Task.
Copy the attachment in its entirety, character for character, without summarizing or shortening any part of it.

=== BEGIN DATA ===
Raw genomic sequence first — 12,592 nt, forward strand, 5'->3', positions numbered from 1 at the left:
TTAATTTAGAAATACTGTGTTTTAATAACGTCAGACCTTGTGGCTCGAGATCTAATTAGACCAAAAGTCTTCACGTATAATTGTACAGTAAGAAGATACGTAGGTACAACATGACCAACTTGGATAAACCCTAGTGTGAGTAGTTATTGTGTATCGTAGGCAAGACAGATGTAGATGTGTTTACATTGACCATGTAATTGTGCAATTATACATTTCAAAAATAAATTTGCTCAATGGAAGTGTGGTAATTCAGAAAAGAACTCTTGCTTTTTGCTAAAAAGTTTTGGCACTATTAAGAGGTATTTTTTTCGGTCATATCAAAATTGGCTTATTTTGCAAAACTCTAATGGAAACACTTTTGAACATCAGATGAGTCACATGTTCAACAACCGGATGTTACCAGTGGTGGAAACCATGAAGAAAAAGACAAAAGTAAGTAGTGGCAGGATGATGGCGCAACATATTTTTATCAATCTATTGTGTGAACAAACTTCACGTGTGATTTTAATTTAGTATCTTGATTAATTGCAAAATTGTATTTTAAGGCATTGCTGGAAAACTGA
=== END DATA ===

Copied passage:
Raw genomic sequence first — 12,592 nt, forward strand, 5'->3', positions numbered from 1 at the left:
TTAATTTAGAAATACTGTGTTTTAATAACGTCAGACCTTGTGGCTCGAGATCTAATTAGACCAAAAGTCTTCACGTATAATTGTACAGTAAGAAGATACGTAGGTACAACATGACCAACTTGGATAAACCCTAGTGTGAGTAGTTATTGTGTATCGTAGGCAAGACAGATGTAGATGTGTTTACATTGACCATGTAATTGTGCAATTATACATTTCAAAAATAAATTTGCTCAATGGAAGTGTGGTAATTCAGAAAAGAACTCTTGCTTTTTGCTAAAAAGTTTTGGCACTATTAAGAGGTATTTTTTTCGGTCATATCAAAATTGGCTTATTTTGCAAAACTCTAATGGAAACACTTTTGAACATCAGATGAGTCACATGTTCAACAACCGGATGTTACCAGTGGTGGAAACCATGAAGAAAAAGACAAAAGTAAGTAGTGGCAGGATGATGGCGCAACATATTTTTATCAATCTATTGTGTGAACAAACTTCACGTGTGATTTTAATTTAGTATCTTGATTAATTGCAAAATTGTATTTTAAGGCATTGCTGGAAAACTGA